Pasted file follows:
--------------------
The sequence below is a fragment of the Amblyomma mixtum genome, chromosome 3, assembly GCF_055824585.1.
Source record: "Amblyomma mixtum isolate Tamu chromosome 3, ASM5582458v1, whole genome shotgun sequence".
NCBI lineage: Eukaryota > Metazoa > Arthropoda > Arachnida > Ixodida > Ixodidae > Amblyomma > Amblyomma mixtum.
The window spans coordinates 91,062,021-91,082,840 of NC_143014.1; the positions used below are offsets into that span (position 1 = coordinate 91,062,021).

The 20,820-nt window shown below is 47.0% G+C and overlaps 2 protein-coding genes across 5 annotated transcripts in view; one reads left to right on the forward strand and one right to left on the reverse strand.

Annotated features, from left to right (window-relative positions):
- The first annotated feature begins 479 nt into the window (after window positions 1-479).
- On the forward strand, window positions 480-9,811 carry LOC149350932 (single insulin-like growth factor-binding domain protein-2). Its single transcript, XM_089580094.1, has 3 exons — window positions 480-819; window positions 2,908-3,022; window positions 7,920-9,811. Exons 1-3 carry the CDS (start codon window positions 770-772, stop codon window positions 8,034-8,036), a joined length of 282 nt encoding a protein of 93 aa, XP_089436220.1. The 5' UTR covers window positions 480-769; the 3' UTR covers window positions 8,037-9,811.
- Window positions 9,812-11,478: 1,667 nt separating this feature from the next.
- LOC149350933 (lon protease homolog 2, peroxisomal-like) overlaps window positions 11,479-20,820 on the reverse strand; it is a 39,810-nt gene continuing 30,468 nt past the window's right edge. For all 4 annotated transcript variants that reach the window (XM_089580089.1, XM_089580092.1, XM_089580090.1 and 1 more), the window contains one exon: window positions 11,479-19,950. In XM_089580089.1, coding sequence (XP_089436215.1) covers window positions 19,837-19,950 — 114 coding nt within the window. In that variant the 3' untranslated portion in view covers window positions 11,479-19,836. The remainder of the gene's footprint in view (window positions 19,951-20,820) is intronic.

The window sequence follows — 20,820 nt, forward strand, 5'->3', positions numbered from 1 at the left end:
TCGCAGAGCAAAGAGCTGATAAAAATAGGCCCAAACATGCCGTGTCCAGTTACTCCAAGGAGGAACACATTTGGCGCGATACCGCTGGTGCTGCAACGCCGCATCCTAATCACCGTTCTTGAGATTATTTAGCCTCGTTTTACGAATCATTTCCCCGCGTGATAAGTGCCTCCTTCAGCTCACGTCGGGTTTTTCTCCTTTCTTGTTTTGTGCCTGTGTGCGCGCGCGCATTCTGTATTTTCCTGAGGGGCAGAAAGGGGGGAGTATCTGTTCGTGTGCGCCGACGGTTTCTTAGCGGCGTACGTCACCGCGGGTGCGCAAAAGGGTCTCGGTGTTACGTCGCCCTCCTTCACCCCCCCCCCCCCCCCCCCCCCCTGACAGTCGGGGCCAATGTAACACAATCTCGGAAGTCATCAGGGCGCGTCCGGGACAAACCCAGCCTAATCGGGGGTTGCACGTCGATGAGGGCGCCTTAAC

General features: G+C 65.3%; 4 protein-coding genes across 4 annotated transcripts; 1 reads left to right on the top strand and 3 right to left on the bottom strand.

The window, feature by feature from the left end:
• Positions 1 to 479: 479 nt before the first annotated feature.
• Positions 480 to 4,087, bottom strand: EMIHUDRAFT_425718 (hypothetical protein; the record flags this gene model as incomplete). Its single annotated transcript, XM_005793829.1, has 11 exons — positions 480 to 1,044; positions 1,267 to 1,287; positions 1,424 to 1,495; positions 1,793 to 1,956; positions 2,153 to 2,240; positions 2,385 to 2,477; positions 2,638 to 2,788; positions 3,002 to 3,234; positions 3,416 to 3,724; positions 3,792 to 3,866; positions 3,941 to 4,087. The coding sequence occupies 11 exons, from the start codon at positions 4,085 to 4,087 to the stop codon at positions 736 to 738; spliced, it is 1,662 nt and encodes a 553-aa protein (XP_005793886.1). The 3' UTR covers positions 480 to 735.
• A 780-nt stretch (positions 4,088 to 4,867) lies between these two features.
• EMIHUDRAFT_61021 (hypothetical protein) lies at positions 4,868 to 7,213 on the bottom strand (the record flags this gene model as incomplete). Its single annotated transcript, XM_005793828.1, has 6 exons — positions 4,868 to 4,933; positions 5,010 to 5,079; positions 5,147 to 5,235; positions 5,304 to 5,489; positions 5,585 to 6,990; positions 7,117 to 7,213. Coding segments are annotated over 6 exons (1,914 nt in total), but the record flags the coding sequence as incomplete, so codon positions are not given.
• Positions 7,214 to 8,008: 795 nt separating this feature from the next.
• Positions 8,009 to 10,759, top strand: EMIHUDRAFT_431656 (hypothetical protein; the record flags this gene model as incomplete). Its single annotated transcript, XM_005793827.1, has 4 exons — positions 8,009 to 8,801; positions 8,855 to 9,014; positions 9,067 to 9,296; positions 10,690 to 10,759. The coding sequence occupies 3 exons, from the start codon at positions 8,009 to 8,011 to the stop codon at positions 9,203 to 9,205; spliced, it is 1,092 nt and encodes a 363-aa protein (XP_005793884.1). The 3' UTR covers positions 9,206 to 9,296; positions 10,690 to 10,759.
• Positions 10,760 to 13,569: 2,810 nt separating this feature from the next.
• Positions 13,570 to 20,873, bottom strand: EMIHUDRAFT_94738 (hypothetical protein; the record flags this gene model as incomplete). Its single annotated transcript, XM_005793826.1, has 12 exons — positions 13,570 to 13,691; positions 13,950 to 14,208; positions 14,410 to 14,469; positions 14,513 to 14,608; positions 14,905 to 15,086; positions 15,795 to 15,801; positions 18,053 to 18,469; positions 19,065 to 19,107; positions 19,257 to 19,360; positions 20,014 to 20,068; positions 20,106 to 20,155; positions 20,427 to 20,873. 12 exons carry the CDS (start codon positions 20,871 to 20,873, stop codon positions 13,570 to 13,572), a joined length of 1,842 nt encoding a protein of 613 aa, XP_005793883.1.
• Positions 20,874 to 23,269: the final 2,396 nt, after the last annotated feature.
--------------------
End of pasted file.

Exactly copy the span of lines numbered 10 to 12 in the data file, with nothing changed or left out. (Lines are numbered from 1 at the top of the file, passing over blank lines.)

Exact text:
- LOC149350933 (lon protease homolog 2, peroxisomal-like) overlaps window positions 11,479-20,820 on the reverse strand; it is a 39,810-nt gene continuing 30,468 nt past the window's right edge. For all 4 annotated transcript variants that reach the window (XM_089580089.1, XM_089580092.1, XM_089580090.1 and 1 more), the window contains one exon: window positions 11,479-19,950. In XM_089580089.1, coding sequence (XP_089436215.1) covers window positions 19,837-19,950 — 114 coding nt within the window. In that variant the 3' untranslated portion in view covers window positions 11,479-19,836. The remainder of the gene's footprint in view (window positions 19,951-20,820) is intronic.

The window sequence follows — 20,820 nt, forward strand, 5'->3', positions numbered from 1 at the left end:
TCGCAGAGCAAAGAGCTGATAAAAATAGGCCCAAACATGCCGTGTCCAGTTACTCCAAGGAGGAACACATTTGGCGCGATACCGCTGGTGCTGCAACGCCGCATCCTAATCACCGTTCTTGAGATTATTTAGCCTCGTTTTACGAATCATTTCCCCGCGTGATAAGTGCCTCCTTCAGCTCACGTCGGGTTTTTCTCCTTTCTTGTTTTGTGCCTGTGTGCGCGCGCGCATTCTGTATTTTCCTGAGGGGCAGAAAGGGGGGAGTATCTGTTCGTGTGCGCCGACGGTTTCTTAGCGGCGTACGTCACCGCGGGTGCGCAAAAGGGTCTCGGTGTTACGTCGCCCTCCTTCACCCCCCCCCCCCCCCCCCCCCCCTGACAGTCGGGGCCAATGTAACACAATCTCGGAAGTCATCAGGGCGCGTCCGGGACAAACCCAGCCTAATCGGGGGTTGCACGTCGATGAGGGCGCCTTAAC